Introduction to Graphics Shapes

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The Ultimate Guide to Gideros Studio

Graphics: Shapes


Gideros provides a Shape class for drawing primitive shapes. It is similar to the drawing API found in Flash although at the moment it only has a subset of Flash’s capabilities. Since the Shape class inherits from Sprite (which itself inherits from EventListener), instances of the shape class can be rotated, scaled, positioned on the screen, listen for and dispatch events - basically anything that Sprites can do. See the chapter on Sprites for a full list of inherited capabilities.

The unique functions added by the Shape class are:

Function Name Description Creates a new Shape object
Shape:setFillStyle(type, …) Sets the fill style for a shape
Shape:setLineStyle(width, color, alpha) Sets the line style for a shape
Shape:beginPath(winding) Begins a path
Shape:endPath() Ends a path
Shape:moveTo(x,y) Moves the pen to a new location
Shape:lineTo(x,y) Draws a line from the current location to the specified point
Shape:closePath() Draws a line from the current location to the first point in the path
Shape:clear() Clears all paths from the shape and resets the line and fill style to default values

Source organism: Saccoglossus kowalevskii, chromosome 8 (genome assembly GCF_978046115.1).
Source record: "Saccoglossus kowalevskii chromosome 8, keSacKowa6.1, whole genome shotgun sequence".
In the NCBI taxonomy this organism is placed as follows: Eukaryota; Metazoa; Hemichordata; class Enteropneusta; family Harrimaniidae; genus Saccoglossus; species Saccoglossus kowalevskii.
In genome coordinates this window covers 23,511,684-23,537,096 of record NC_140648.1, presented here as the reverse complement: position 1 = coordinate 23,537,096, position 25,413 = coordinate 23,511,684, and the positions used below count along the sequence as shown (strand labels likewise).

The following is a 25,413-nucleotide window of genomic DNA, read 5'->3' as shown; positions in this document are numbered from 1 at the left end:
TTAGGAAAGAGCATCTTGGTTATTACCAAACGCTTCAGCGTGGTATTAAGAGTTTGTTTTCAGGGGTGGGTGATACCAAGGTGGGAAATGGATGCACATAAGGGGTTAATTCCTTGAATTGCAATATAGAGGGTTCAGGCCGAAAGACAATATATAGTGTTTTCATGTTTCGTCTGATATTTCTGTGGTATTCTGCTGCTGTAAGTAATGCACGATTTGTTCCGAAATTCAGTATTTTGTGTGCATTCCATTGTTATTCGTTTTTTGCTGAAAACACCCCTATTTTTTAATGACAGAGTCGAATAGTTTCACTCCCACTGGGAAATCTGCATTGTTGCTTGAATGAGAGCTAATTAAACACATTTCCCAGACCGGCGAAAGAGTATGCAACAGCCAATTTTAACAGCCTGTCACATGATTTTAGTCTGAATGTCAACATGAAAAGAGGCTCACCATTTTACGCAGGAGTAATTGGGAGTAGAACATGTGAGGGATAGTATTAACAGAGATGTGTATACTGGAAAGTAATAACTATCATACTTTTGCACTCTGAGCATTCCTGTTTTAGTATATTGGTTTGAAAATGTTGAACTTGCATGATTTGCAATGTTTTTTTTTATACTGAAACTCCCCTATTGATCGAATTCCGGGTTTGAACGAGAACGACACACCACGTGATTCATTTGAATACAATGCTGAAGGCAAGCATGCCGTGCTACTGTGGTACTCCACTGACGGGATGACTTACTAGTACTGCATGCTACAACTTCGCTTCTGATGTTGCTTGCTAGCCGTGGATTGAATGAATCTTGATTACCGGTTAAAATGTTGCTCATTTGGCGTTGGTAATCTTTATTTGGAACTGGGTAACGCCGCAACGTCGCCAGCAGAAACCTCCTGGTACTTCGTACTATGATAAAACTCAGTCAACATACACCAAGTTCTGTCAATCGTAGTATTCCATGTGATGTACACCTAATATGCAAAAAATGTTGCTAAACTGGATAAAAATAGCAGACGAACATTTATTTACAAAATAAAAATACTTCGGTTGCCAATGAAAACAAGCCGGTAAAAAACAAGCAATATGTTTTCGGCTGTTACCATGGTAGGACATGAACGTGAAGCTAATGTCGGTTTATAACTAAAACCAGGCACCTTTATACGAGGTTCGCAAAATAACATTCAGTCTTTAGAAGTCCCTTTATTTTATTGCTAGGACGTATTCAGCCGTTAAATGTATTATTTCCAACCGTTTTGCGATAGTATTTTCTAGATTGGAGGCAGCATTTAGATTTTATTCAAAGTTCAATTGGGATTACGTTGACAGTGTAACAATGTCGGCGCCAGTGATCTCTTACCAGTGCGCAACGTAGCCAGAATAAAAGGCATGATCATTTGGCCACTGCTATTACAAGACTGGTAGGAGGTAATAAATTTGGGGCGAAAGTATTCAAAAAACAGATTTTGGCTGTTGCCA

One question that you might ask is: Why draw using this primitive API? Wouldn’t it be better to use some other authoring environment (e.g., Photoshop, Inkscape, Gimp) then import the image as a Texture? In most cases, an authoring tool is the right answer. However, there are cases where you don’t know which graphics you need in advance:

   • Drawing tool (e.g., drawing lines based on user input)
   • Graphs (e.g., stock prices, bar-charts)
   • Graphics equalizer in a music player
   • Skinning physics engine soft bodies 

Gideros coordinate system

The standard cartesian coordinate system that everyone learns in school consists of an origin point (x=0, y=0) which is often drawn in the center of a page. The x values increase to the right horizontally and the y values increase upwards vertically (i.e., x values are negative to the left of the origin and positive to the right, y values are negative below the origin and positive above).

The origin point in the Gideros coordinate system is in the upper left-hand corner of the screen with an inverted y-axis (i.e., y values are negative above the origin and positive below the origin). The x-axis is the same as the standard cartesian coordinate system.

Coordinate system.png

Usage overview

Shapes consist of zero or more paths. Each path consists of zero or more lines with the same line and fill style. A different line or fill style can be used for each path. Since a path can only have one line style and one fill style, multiple paths are required to use different line / fill styles within a shape.